Papua New Guinea, Washkuk Hills, Tongwindjamb village, Middle Sepik River region
H. 15 1/2 in. (39.4 cm)
The Michael C. Rockefeller Memorial Collection, Gift of Nelson A. Rockefeller, 1969
On view at The Met Fifth Avenue in Gallery 354
The Kwoma, Nukuma, and Yasyin-Mayo peoples of the Washkuk Hills region north of the upper Sepik River share a distinctive artistic tradition centered on an annual sequence of ceremonies devoted to the cultivation of yams. A supernaturally powerful food, yams cannot be eaten until the spirits responsible for their growth have been appropriately honored. Following the yam harvest, the spirits are celebrated in a sequence of three ceremonies, yena, mindja, and noukwi. Each ceremony requires the creation of a specific type of figure. In the first two rituals, yena and mindja, the figures are lavishly adorned and displayed atop a large basket-like structure containing part of the yam crop. The yena rites generally involve the display of wood heads with neck-like stalks. However, in some cases, ceramic yena heads such as the present work are also used. The mindja ceremony involves plank-like figures with yena-like faces and bodies adorned with diamond-shaped motifs representing banana leaves and undulating forms depicting the coils of snakes. The final ceremony, noukwi, restricted to senior initiated men, involves the display of female figures.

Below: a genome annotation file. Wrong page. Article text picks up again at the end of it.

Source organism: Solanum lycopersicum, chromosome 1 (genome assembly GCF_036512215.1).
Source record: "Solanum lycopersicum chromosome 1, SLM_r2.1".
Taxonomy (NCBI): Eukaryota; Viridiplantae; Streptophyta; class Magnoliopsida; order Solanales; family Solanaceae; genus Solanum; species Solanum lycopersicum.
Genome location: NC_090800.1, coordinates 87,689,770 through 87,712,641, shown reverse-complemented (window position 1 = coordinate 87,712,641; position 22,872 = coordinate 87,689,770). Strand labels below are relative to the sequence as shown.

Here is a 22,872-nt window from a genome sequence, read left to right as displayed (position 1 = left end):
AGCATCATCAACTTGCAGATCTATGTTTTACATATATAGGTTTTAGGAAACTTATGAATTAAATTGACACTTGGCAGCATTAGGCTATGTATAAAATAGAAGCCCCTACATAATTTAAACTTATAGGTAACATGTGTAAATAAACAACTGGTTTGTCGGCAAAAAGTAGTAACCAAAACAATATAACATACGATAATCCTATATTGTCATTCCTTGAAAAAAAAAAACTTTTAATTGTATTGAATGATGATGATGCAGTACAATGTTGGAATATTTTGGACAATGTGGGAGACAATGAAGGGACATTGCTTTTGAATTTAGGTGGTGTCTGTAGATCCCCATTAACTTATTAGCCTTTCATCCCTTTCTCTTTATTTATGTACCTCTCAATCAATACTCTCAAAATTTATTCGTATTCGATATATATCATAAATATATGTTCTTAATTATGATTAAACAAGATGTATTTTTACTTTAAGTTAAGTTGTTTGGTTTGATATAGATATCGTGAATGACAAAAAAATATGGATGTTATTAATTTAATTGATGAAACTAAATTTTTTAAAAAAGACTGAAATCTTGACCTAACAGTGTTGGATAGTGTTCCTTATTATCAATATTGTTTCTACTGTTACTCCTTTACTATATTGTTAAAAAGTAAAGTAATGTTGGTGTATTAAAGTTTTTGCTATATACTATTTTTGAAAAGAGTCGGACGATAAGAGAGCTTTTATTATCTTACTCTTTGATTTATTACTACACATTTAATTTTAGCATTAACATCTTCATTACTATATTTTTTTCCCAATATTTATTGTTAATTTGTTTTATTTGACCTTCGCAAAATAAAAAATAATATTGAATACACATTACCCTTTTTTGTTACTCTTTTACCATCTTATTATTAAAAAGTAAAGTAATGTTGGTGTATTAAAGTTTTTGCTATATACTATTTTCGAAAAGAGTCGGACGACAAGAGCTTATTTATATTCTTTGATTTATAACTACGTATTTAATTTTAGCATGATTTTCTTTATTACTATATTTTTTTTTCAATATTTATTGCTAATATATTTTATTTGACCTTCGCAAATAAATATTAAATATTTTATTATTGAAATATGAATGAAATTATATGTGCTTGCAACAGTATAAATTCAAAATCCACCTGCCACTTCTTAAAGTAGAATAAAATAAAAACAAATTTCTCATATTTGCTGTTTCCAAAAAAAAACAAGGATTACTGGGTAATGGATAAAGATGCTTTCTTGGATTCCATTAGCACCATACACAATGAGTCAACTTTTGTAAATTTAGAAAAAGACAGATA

[Wayne Heathcote, Australia and Papua New Guinea, until 1965]; Nelson A. Rockefeller, New York, 1965, on loan to The Museum of Primitive Art, New York, 1965–1969; The Museum of Primitive Art, New York, 1969–1978
Art of Oceania, Africa, and the Americas from the Museum of Primitive Art. New York: The Metropolitan Museum of Art, 1969, no. 185.
Kjellgren, Eric. Oceania: Art of the Pacific Islands in the Metropolitan Museum of Art. New York and New Haven: The Metropolitan Museum of Art, 2007, 33, 70.